5. Offer your product/service as a solution with easy "click here" purchasing access
  6. Include simple, bulleted details about the features and benefits of your product/service
  7. Anticipate potential objections and provide answers to frequently asked questions
Whenever you need to write specifically about what you sell, and you want to see click-throughs that convert to sales, I believe that following these steps will give you the best chance of success.

Just remember to balance your sales messages with non-commercial content. Too much "buy me, buy me" without enough useful information, inspiration and/or education makes for very unhappy readers who will not likely become loyal customers or ambassadors.

Crafting your intent

In my Creative Solopreneurs column for the latest issue of Bella Crafts Magazine, I write about the importance of crafting your intent.

When you are completely clear on your own intent for your business, you can develop more effective messages to attract the kind of customers you want, get them to feel something, and then guide them toward making a purchase – or at least inspire them to share your message.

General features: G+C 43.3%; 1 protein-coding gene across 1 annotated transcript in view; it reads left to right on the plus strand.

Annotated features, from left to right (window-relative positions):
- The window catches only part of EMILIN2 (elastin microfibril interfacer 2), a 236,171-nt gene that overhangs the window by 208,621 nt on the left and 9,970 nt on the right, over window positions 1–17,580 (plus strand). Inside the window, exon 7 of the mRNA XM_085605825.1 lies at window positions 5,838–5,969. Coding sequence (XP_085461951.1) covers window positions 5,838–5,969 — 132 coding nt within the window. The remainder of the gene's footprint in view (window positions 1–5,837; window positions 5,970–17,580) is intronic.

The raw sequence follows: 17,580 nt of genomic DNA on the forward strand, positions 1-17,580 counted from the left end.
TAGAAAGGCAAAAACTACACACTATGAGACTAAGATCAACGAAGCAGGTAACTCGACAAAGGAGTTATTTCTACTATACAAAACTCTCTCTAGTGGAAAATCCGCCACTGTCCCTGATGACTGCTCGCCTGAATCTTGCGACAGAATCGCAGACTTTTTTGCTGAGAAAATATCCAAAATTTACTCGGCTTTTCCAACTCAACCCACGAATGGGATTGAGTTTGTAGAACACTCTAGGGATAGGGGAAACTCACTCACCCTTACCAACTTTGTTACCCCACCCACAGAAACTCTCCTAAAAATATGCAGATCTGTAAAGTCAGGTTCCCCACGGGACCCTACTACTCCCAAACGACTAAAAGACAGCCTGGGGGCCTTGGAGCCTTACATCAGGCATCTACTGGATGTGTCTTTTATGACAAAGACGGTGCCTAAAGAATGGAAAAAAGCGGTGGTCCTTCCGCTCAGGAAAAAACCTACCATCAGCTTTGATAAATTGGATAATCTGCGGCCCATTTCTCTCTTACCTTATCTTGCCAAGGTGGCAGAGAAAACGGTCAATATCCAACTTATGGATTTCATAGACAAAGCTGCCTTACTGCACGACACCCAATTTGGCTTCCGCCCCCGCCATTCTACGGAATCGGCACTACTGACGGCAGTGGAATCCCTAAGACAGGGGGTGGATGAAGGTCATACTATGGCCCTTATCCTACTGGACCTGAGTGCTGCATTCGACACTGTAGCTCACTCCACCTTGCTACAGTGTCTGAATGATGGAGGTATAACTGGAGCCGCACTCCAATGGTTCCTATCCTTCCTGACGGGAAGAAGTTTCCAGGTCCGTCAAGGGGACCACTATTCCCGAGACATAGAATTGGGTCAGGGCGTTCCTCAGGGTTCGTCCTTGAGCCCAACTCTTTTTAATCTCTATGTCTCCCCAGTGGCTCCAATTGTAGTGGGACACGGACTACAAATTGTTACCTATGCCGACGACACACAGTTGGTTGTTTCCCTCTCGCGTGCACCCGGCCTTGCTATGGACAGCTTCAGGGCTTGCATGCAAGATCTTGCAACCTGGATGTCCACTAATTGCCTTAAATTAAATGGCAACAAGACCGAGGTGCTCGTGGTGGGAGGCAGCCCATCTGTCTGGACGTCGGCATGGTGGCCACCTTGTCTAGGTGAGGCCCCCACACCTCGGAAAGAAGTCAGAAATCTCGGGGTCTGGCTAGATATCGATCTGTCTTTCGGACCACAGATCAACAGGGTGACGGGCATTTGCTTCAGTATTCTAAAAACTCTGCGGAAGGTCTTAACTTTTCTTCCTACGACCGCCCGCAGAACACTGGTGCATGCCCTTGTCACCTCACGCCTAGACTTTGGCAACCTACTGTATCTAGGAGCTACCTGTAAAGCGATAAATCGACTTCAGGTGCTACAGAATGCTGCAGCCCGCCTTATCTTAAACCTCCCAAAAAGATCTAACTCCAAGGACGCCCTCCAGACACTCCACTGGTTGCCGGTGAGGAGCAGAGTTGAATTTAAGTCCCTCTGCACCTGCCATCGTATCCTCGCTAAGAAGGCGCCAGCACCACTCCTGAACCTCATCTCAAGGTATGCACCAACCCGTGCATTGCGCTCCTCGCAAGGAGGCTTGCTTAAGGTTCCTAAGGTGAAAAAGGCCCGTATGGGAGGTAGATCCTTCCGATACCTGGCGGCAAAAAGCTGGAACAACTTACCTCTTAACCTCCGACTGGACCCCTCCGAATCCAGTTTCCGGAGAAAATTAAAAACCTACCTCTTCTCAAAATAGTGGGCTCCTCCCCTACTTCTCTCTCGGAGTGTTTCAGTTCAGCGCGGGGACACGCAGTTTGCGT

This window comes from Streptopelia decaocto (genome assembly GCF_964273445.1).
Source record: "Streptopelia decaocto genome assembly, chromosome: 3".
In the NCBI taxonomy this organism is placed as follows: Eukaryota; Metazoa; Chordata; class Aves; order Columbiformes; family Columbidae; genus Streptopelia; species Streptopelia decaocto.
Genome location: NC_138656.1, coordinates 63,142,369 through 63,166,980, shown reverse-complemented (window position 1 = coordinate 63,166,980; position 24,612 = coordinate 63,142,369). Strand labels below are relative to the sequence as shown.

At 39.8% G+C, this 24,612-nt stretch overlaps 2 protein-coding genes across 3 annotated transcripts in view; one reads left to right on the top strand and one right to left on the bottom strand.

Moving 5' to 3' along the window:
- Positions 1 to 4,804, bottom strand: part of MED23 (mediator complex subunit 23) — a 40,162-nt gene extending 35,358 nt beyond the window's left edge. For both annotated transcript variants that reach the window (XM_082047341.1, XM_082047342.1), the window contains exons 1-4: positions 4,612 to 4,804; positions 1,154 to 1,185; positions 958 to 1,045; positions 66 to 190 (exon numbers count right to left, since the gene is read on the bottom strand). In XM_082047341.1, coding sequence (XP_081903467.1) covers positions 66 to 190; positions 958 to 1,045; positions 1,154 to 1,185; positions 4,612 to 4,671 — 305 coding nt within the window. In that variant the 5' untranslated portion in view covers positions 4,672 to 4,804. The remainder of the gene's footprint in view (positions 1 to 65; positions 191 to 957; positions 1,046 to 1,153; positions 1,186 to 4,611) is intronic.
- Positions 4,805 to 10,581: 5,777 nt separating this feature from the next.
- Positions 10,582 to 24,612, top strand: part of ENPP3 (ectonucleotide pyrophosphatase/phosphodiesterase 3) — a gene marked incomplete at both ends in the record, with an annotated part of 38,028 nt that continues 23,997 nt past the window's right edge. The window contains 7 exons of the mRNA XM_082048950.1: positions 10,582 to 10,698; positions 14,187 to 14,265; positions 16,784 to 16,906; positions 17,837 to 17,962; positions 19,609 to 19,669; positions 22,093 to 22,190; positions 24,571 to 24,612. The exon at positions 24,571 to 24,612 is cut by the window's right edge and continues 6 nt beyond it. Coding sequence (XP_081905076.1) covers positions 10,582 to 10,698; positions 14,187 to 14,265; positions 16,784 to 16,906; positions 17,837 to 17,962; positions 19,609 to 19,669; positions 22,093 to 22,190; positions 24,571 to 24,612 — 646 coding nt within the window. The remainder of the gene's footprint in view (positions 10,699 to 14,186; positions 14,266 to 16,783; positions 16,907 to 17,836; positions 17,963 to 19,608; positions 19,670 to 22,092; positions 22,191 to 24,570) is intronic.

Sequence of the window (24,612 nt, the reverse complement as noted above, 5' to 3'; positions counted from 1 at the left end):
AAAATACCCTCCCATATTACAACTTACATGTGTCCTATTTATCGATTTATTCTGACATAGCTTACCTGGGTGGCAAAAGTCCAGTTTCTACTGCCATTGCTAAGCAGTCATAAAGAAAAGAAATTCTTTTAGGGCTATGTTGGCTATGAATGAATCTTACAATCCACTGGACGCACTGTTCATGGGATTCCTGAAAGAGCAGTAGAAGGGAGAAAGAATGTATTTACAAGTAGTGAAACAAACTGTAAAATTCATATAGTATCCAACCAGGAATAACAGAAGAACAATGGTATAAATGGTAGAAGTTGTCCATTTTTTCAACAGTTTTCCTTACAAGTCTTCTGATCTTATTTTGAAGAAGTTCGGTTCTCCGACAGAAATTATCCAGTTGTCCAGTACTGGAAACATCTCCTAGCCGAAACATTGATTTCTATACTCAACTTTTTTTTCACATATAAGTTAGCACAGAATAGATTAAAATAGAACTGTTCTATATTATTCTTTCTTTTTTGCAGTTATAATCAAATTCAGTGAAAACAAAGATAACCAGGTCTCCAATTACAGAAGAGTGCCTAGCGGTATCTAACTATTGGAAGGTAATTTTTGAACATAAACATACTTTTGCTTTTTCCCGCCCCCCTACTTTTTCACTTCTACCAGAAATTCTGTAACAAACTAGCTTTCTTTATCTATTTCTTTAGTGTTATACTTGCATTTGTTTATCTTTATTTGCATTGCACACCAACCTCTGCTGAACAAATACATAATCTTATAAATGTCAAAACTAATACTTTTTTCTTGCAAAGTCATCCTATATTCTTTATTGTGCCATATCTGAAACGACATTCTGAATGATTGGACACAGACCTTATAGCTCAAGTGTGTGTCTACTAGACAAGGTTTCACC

Click here to purchase this digital issue and read my full article.

Why creative solopreneurs should care about marketing

As a columnist for Bella Crafts magazine last year, I wrote about our creative space - organizing tips, motivational prompts and storage ideas.

This year, I'm writing about marketing for creative solopreneurs. Here's an excerpt from my current column:

Creative solopreneurs are those of us who have taken (or are considering taking) our beloved craft hobbies to the next level. I will attempt to provide insights and answers to that proverbial question - can we quit the day job and make money doing what we love the most?